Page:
Move Over Mr. Wonka
Detroit Local Case Study #5
Not since Willy Wonka has chocolate been so fun. Mr. Wonka has nothing on the women of Bon Bon Bon. For this Detroit-local case study, I want to look at a business that embodies the idea that a brand is a reciprocal relationship with its customers and fans.
In their own words, Bon Bon Bon is:
"an artisan, luxury-in-a-sense, chocolatier hand-making fresh, good goodies or Bon 'bonbons' in Hamtramck, the heart of Detroit, Michigan."
As a brand geek (and chocolate fiend) there are so many things I love about them:
- They're women owned and operated (by the Babes Babes Babes)
- They're Michigan inspired/educated/based
- They LOVE their work/their product/their customers
- They have the support of a village
- They are plugged into the "attainable luxury" trend
- They have a supporting cast that includes a dog, a cat, and a darling little girl
- They have a custom mural in the new storefront
- And, talk about infectious enthusiasm! They have that in spades.
Alex Clark's business has enjoyed national acclaim and a loyal following not only for its amazing products, but also because of the relationship Bon Bon Bon fosters. You don't have to have ever actually purchased their product to root for them from the sidelines. They make social media relationship marketing look effortless--and completely authentic. Plus, they're agile. They can brainstorm an idea like a limited-time Flaming Hot Cheetos Bon and make it happen. And, they can enlist their friends to help drive awareness. Word-of-mouth consideration from friends and family? Check.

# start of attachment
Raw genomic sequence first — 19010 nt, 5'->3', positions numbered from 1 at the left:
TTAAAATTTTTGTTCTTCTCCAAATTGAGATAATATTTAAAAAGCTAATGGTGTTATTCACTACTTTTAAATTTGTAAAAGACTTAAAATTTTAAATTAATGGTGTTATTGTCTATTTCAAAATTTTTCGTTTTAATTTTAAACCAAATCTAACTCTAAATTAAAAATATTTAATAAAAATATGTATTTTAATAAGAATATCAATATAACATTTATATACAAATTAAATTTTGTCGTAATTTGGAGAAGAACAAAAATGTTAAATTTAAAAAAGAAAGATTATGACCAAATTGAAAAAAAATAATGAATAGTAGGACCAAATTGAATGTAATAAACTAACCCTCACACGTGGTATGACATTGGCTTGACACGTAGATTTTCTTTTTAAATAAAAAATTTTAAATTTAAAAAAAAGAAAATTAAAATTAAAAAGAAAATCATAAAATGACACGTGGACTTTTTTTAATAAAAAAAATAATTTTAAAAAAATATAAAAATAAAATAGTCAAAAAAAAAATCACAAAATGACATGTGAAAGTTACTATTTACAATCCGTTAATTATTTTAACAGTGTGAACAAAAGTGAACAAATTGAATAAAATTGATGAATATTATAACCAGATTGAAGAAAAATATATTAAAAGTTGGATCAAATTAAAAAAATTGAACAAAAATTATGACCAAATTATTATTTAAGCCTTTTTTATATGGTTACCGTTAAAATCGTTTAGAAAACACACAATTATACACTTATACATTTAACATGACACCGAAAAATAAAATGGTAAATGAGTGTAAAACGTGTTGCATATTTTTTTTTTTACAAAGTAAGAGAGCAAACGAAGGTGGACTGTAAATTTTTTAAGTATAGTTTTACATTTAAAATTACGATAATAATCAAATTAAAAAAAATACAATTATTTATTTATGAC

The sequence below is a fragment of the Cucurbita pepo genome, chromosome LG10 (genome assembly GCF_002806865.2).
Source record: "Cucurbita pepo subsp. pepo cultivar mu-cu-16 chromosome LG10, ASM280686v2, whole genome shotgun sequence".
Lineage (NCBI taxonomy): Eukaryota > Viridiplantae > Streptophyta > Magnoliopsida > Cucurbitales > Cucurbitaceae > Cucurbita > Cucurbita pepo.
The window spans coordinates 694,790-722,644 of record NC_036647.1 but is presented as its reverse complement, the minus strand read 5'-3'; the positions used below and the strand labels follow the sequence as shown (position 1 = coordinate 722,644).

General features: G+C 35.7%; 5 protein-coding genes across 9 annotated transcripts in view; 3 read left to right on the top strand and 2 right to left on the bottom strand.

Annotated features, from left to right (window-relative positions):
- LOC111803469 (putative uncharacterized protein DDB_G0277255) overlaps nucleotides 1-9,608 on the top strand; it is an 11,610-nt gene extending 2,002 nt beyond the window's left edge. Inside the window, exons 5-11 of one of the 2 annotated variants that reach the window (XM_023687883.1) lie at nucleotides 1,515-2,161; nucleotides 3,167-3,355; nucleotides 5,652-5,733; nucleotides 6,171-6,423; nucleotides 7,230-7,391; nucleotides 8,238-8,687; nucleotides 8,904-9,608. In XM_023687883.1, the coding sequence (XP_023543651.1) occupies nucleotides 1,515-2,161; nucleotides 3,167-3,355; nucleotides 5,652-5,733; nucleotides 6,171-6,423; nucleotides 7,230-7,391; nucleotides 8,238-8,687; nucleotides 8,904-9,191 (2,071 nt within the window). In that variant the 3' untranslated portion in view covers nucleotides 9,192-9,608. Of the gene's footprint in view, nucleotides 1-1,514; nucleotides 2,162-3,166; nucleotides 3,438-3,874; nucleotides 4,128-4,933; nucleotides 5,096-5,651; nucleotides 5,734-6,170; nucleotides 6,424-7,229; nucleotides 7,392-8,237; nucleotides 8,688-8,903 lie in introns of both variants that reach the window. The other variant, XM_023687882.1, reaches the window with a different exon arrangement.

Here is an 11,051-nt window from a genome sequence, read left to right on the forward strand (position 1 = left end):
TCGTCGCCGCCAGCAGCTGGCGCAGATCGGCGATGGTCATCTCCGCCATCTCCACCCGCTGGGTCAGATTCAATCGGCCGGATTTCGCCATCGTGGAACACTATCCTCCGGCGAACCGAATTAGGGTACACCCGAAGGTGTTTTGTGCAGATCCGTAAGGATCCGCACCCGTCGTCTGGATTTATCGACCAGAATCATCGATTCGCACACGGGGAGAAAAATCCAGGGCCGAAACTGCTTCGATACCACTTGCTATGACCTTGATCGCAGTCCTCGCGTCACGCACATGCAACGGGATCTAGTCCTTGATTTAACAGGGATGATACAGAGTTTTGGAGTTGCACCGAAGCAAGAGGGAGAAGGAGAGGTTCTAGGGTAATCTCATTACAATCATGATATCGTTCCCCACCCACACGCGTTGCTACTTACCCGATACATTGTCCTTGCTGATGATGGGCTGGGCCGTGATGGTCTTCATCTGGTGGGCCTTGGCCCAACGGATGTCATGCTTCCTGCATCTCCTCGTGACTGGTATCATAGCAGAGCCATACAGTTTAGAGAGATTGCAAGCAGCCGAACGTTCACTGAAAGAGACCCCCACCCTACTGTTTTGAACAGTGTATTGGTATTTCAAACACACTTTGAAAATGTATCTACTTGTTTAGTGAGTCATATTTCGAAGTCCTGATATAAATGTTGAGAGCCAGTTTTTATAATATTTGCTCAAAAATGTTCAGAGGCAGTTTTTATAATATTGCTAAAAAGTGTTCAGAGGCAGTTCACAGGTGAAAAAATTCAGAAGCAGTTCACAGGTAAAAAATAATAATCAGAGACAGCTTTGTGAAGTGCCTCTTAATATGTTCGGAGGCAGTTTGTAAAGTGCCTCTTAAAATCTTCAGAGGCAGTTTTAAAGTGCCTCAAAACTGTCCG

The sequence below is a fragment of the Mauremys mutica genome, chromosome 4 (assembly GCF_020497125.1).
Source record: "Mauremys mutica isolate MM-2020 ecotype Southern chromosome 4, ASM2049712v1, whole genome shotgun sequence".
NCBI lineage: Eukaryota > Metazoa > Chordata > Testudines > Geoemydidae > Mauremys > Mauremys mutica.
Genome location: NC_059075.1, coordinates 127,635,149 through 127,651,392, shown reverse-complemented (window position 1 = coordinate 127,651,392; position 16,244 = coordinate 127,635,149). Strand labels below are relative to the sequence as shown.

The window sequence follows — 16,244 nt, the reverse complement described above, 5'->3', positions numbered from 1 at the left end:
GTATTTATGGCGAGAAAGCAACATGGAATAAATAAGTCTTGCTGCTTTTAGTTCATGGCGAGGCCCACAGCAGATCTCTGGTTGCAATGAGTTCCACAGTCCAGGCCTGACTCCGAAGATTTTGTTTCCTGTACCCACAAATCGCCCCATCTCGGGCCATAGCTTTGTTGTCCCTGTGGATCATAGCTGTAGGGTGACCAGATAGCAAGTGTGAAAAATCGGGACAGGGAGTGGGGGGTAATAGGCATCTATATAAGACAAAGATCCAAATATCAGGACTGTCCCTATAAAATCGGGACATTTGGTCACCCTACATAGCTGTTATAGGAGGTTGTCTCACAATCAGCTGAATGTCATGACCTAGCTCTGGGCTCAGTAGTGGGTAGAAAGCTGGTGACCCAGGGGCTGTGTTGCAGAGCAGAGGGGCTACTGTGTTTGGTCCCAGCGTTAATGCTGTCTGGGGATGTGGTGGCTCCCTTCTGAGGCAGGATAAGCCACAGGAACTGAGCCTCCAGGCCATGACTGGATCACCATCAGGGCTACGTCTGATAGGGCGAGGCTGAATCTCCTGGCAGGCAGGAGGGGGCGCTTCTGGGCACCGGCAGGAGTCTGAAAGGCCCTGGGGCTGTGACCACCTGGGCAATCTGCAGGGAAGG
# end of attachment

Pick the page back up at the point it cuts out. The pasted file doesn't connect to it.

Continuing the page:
For those of you who've never been there, let me describe the purchase experience. The new shop features a retail storefront with a window into the chocolate-making process so customers can feel a part of the "food science" that happens there. The purchase experience involves a series of Monopoly-like cards on a counter above each selection. Customers indicate their choices by moving up the Monopoly cards. Then, these selections are encased in corrugate and wrapped in shipping tape and stamped with the flavors of the Bons inside. The packaging perfectly illustrates the brand attributes--communicating both functional (protect the chocolate) and emotional (gritty and hip, as far from Godiva as you can get, rooted in the brand's where) attributes.
Finally, Bon Bon Bon enjoys the support of its fellow local business owners. It's an illustration of the cooperatition that uniquely personifies Detroit's entrepreneur culture. Although these brands compete for disposable dollars, they aren't cutthroat. You can see all kinds of examples of them helping each other. They effectively extend their own reach by partnering with their community and celebrating each others' successes.
If you haven't already tried Bon Bon Bon, get on it. And, if you have a Detroit-local case study you'd like to share, please do!